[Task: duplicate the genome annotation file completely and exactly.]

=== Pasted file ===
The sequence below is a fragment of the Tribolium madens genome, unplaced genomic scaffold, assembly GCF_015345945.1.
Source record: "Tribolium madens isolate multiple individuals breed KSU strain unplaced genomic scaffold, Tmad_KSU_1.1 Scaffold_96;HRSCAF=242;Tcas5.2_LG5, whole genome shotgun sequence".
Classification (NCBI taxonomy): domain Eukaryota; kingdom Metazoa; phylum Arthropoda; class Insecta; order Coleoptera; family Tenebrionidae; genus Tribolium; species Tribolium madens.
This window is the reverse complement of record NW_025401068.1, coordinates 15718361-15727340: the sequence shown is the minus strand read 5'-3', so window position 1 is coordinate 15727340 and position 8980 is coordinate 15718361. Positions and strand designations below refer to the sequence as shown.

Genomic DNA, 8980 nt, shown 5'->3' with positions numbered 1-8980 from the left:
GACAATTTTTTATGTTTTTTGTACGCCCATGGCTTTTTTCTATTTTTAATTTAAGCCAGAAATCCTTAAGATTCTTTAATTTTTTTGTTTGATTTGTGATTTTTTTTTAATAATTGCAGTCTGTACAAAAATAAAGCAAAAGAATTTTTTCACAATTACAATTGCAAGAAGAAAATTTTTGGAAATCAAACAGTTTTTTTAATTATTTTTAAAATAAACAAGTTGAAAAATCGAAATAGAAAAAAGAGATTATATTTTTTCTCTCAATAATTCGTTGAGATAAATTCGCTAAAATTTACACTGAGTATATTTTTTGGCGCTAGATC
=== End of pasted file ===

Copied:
The sequence below is a fragment of the Tribolium madens genome, unplaced genomic scaffold, assembly GCF_015345945.1.
Source record: "Tribolium madens isolate multiple individuals breed KSU strain unplaced genomic scaffold, Tmad_KSU_1.1 Scaffold_96;HRSCAF=242;Tcas5.2_LG5, whole genome shotgun sequence".
Classification (NCBI taxonomy): domain Eukaryota; kingdom Metazoa; phylum Arthropoda; class Insecta; order Coleoptera; family Tenebrionidae; genus Tribolium; species Tribolium madens.
This window is the reverse complement of record NW_025401068.1, coordinates 15718361-15727340: the sequence shown is the minus strand read 5'-3', so window position 1 is coordinate 15727340 and position 8980 is coordinate 15718361. Positions and strand designations below refer to the sequence as shown.

Genomic DNA, 8980 nt, shown 5'->3' with positions numbered 1-8980 from the left:
GACAATTTTTTATGTTTTTTGTACGCCCATGGCTTTTTTCTATTTTTAATTTAAGCCAGAAATCCTTAAGATTCTTTAATTTTTTTGTTTGATTTGTGATTTTTTTTTAATAATTGCAGTCTGTACAAAAATAAAGCAAAAGAATTTTTTCACAATTACAATTGCAAGAAGAAAATTTTTGGAAATCAAACAGTTTTTTTAATTATTTTTAAAATAAACAAGTTGAAAAATCGAAATAGAAAAAAGAGATTATATTTTTTCTCTCAATAATTCGTTGAGATAAATTCGCTAAAATTTACACTGAGTATATTTTTTGGCGCTAGATC